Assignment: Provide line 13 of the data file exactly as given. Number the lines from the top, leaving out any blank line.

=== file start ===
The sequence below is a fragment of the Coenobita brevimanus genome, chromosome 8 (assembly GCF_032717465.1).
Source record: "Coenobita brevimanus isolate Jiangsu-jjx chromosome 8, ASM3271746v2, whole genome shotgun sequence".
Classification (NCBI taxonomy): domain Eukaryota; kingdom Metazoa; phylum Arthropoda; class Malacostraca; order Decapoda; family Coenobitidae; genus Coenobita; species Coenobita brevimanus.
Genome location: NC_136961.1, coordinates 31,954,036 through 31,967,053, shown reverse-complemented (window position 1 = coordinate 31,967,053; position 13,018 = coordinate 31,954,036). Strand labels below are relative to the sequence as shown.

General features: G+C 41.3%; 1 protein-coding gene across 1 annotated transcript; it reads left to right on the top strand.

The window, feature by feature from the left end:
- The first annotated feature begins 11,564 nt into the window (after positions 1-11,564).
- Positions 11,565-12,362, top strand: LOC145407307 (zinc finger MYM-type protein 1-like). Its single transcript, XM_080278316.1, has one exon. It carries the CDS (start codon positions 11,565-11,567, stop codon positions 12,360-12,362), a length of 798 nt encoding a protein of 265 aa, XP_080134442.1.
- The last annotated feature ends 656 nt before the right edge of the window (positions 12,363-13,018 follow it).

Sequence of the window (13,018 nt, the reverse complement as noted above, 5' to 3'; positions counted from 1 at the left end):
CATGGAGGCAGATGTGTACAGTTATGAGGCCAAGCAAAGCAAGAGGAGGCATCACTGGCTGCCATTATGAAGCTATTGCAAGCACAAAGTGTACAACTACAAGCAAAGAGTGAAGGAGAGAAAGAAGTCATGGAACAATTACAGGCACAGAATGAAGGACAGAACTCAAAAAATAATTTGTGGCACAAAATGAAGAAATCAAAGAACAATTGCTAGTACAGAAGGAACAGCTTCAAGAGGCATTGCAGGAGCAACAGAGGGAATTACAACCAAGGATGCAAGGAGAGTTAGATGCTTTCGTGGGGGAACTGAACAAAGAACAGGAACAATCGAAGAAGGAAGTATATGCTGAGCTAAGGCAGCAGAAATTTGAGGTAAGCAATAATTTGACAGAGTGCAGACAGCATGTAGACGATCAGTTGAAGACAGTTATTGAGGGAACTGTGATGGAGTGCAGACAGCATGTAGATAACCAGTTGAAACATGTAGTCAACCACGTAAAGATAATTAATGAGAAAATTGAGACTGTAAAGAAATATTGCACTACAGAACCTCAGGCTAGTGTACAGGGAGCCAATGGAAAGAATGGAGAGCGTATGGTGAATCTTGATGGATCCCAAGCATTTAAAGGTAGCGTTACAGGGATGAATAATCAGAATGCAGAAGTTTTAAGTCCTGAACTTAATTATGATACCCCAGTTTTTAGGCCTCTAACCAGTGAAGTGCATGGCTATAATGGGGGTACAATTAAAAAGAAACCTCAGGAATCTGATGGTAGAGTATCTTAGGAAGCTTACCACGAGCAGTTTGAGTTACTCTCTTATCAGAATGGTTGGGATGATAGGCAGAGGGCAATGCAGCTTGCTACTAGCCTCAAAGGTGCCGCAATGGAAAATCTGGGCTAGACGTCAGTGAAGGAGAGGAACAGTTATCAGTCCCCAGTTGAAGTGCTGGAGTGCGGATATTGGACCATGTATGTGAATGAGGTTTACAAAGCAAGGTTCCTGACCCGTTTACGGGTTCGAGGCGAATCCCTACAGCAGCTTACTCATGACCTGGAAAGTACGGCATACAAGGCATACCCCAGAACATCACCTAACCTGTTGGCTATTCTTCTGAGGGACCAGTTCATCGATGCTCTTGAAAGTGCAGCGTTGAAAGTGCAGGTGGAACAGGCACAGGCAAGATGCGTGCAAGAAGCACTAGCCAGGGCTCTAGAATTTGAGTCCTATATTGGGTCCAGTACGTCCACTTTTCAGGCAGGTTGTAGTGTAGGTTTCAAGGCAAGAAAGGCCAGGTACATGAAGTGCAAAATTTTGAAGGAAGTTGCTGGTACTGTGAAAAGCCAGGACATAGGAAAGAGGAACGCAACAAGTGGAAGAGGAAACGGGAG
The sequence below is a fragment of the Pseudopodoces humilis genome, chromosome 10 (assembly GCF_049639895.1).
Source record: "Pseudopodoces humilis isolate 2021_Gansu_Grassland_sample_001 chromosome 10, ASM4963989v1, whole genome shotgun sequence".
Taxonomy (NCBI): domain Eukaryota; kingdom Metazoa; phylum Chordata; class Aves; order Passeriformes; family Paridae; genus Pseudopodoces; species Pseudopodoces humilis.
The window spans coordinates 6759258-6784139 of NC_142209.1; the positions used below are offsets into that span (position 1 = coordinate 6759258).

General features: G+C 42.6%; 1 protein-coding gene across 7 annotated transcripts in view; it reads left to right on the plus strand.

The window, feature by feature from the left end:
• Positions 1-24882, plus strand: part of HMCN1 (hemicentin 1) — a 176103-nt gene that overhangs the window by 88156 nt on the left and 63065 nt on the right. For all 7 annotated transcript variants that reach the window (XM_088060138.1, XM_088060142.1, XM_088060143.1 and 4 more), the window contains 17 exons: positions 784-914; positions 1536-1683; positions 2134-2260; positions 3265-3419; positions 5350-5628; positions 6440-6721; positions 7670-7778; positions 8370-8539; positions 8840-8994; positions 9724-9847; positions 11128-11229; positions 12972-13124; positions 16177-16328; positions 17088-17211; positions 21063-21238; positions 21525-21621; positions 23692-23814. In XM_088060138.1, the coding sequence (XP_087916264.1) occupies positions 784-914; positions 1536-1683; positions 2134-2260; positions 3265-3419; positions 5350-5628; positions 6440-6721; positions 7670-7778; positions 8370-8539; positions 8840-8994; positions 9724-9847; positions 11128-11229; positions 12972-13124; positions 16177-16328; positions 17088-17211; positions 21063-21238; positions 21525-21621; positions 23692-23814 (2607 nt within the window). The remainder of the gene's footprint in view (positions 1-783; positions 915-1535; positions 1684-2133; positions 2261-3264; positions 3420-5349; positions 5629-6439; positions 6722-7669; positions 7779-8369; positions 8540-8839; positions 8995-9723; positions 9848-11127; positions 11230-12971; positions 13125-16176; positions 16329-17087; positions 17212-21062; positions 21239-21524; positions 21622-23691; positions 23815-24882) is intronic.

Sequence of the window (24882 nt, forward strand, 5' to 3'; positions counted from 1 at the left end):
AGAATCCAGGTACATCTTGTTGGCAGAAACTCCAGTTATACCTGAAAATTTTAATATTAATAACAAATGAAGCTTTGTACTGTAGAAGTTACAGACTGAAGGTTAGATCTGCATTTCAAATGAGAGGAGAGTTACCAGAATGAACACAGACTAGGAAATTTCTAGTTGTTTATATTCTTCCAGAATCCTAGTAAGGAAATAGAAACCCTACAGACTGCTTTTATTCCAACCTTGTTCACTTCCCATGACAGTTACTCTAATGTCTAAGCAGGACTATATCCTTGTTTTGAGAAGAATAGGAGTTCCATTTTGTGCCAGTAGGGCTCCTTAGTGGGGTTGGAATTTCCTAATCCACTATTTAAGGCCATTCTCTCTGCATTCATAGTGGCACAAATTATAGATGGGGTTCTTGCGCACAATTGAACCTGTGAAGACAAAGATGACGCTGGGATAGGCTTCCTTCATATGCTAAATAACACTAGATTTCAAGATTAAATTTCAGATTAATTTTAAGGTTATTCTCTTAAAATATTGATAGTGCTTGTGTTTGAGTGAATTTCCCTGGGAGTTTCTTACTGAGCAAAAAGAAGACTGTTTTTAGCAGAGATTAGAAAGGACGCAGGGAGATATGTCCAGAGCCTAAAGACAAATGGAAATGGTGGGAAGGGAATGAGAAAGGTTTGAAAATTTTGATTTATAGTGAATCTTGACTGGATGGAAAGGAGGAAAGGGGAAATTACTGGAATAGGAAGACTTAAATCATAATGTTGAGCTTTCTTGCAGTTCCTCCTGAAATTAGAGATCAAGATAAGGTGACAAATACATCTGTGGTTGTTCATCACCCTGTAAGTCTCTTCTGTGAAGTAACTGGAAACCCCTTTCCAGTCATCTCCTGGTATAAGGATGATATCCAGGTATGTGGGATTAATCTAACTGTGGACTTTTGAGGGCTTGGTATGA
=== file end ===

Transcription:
Source record: "Pseudopodoces humilis isolate 2021_Gansu_Grassland_sample_001 chromosome 10, ASM4963989v1, whole genome shotgun sequence".